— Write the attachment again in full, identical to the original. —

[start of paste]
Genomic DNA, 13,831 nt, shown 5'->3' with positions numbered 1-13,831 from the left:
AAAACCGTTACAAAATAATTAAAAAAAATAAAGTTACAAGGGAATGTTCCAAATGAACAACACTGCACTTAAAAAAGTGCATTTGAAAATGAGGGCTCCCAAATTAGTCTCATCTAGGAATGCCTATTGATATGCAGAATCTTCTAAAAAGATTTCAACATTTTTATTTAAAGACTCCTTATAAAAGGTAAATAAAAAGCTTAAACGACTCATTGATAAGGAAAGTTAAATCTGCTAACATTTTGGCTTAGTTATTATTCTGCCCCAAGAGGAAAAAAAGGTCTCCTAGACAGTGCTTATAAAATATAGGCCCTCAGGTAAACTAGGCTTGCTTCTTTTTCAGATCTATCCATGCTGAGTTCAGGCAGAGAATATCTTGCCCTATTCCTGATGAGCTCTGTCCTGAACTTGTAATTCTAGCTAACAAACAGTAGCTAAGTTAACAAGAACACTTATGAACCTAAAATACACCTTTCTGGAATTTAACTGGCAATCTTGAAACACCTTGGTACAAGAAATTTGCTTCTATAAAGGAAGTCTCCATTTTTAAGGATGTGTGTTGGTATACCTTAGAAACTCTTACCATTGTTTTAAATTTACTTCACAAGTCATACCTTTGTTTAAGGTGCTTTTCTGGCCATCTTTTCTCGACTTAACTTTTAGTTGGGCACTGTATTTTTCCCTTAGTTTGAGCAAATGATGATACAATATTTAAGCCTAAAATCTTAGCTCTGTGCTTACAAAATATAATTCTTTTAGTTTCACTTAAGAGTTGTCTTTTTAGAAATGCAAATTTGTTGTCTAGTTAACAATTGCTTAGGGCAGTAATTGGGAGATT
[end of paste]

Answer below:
Genomic DNA, 13,831 nt, shown 5'->3' with positions numbered 1-13,831 from the left:
AAAACCGTTACAAAATAATTAAAAAAAATAAAGTTACAAGGGAATGTTCCAAATGAACAACACTGCACTTAAAAAAGTGCATTTGAAAATGAGGGCTCCCAAATTAGTCTCATCTAGGAATGCCTATTGATATGCAGAATCTTCTAAAAAGATTTCAACATTTTTATTTAAAGACTCCTTATAAAAGGTAAATAAAAAGCTTAAACGACTCATTGATAAGGAAAGTTAAATCTGCTAACATTTTGGCTTAGTTATTATTCTGCCCCAAGAGGAAAAAAAGGTCTCCTAGACAGTGCTTATAAAATATAGGCCCTCAGGTAAACTAGGCTTGCTTCTTTTTCAGATCTATCCATGCTGAGTTCAGGCAGAGAATATCTTGCCCTATTCCTGATGAGCTCTGTCCTGAACTTGTAATTCTAGCTAACAAACAGTAGCTAAGTTAACAAGAACACTTATGAACCTAAAATACACCTTTCTGGAATTTAACTGGCAATCTTGAAACACCTTGGTACAAGAAATTTGCTTCTATAAAGGAAGTCTCCATTTTTAAGGATGTGTGTTGGTATACCTTAGAAACTCTTACCATTGTTTTAAATTTACTTCACAAGTCATACCTTTGTTTAAGGTGCTTTTCTGGCCATCTTTTCTCGACTTAACTTTTAGTTGGGCACTGTATTTTTCCCTTAGTTTGAGCAAATGATGATACAATATTTAAGCCTAAAATCTTAGCTCTGTGCTTACAAAATATAATTCTTTTAGTTTCACTTAAGAGTTGTCTTTTTAGAAATGCAAATTTGTTGTCTAGTTAACAATTGCTTAGGGCAGTAATTGGGAGATT